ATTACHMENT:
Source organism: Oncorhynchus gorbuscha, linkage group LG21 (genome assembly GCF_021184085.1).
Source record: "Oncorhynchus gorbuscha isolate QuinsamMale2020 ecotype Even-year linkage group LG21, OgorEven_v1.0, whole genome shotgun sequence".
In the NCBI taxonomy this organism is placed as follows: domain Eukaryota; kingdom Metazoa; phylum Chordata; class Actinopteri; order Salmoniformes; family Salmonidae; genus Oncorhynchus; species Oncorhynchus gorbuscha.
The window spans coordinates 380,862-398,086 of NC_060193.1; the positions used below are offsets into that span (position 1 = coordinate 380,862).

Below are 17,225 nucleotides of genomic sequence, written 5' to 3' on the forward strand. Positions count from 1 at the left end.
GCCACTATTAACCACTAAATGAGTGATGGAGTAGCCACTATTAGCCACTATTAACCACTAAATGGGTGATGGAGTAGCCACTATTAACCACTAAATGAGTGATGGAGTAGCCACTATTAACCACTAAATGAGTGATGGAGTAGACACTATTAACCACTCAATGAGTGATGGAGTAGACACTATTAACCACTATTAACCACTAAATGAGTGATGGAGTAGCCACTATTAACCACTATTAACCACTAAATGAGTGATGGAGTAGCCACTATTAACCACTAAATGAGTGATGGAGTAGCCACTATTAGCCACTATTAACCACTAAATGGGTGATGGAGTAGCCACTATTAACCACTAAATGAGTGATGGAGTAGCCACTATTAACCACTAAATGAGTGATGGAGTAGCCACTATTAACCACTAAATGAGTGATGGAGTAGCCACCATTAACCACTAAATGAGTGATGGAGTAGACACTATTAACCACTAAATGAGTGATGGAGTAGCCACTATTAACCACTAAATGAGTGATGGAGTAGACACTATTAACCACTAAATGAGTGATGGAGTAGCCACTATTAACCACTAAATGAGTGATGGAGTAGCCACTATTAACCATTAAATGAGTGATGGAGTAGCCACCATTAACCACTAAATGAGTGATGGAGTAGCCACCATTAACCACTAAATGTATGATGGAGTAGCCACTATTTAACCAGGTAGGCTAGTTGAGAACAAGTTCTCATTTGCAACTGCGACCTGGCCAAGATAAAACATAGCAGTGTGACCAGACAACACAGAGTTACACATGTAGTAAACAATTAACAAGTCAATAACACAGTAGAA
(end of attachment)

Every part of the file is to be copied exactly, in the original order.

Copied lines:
Source organism: Oncorhynchus gorbuscha, linkage group LG21 (genome assembly GCF_021184085.1).
Source record: "Oncorhynchus gorbuscha isolate QuinsamMale2020 ecotype Even-year linkage group LG21, OgorEven_v1.0, whole genome shotgun sequence".
In the NCBI taxonomy this organism is placed as follows: domain Eukaryota; kingdom Metazoa; phylum Chordata; class Actinopteri; order Salmoniformes; family Salmonidae; genus Oncorhynchus; species Oncorhynchus gorbuscha.
The window spans coordinates 380,862-398,086 of NC_060193.1; the positions used below are offsets into that span (position 1 = coordinate 380,862).

Below are 17,225 nucleotides of genomic sequence, written 5' to 3' on the forward strand. Positions count from 1 at the left end.
GCCACTATTAACCACTAAATGAGTGATGGAGTAGCCACTATTAGCCACTATTAACCACTAAATGGGTGATGGAGTAGCCACTATTAACCACTAAATGAGTGATGGAGTAGCCACTATTAACCACTAAATGAGTGATGGAGTAGACACTATTAACCACTCAATGAGTGATGGAGTAGACACTATTAACCACTATTAACCACTAAATGAGTGATGGAGTAGCCACTATTAACCACTATTAACCACTAAATGAGTGATGGAGTAGCCACTATTAACCACTAAATGAGTGATGGAGTAGCCACTATTAGCCACTATTAACCACTAAATGGGTGATGGAGTAGCCACTATTAACCACTAAATGAGTGATGGAGTAGCCACTATTAACCACTAAATGAGTGATGGAGTAGCCACTATTAACCACTAAATGAGTGATGGAGTAGCCACCATTAACCACTAAATGAGTGATGGAGTAGACACTATTAACCACTAAATGAGTGATGGAGTAGCCACTATTAACCACTAAATGAGTGATGGAGTAGACACTATTAACCACTAAATGAGTGATGGAGTAGCCACTATTAACCACTAAATGAGTGATGGAGTAGCCACTATTAACCATTAAATGAGTGATGGAGTAGCCACCATTAACCACTAAATGAGTGATGGAGTAGCCACCATTAACCACTAAATGTATGATGGAGTAGCCACTATTTAACCAGGTAGGCTAGTTGAGAACAAGTTCTCATTTGCAACTGCGACCTGGCCAAGATAAAACATAGCAGTGTGACCAGACAACACAGAGTTACACATGTAGTAAACAATTAACAAGTCAATAACACAGTAGAA